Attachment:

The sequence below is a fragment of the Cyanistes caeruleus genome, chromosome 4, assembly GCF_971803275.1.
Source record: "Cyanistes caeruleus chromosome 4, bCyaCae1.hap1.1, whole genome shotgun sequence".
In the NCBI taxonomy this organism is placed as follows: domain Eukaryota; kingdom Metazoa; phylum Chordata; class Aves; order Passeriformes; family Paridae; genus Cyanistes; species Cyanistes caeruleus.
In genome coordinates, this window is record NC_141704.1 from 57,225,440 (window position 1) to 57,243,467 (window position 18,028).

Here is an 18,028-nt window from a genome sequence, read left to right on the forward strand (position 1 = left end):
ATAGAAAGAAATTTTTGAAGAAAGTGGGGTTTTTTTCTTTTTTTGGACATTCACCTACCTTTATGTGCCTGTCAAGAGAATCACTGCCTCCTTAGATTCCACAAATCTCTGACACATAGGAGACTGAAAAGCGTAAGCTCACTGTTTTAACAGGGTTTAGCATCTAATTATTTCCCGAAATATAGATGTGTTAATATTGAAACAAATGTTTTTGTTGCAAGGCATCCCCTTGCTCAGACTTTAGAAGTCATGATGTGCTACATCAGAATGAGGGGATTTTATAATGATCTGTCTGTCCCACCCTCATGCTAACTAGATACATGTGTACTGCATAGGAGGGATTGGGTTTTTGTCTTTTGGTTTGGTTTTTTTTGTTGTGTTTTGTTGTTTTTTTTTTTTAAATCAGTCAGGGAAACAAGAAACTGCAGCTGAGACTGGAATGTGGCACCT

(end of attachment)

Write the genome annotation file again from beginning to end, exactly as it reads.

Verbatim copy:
The sequence below is a fragment of the Cyanistes caeruleus genome, chromosome 4, assembly GCF_971803275.1.
Source record: "Cyanistes caeruleus chromosome 4, bCyaCae1.hap1.1, whole genome shotgun sequence".
In the NCBI taxonomy this organism is placed as follows: domain Eukaryota; kingdom Metazoa; phylum Chordata; class Aves; order Passeriformes; family Paridae; genus Cyanistes; species Cyanistes caeruleus.
In genome coordinates, this window is record NC_141704.1 from 57,225,440 (window position 1) to 57,243,467 (window position 18,028).

Here is an 18,028-nt window from a genome sequence, read left to right on the forward strand (position 1 = left end):
ATAGAAAGAAATTTTTGAAGAAAGTGGGGTTTTTTTCTTTTTTTGGACATTCACCTACCTTTATGTGCCTGTCAAGAGAATCACTGCCTCCTTAGATTCCACAAATCTCTGACACATAGGAGACTGAAAAGCGTAAGCTCACTGTTTTAACAGGGTTTAGCATCTAATTATTTCCCGAAATATAGATGTGTTAATATTGAAACAAATGTTTTTGTTGCAAGGCATCCCCTTGCTCAGACTTTAGAAGTCATGATGTGCTACATCAGAATGAGGGGATTTTATAATGATCTGTCTGTCCCACCCTCATGCTAACTAGATACATGTGTACTGCATAGGAGGGATTGGGTTTTTGTCTTTTGGTTTGGTTTTTTTTGTTGTGTTTTGTTGTTTTTTTTTTTTAAATCAGTCAGGGAAACAAGAAACTGCAGCTGAGACTGGAATGTGGCACCT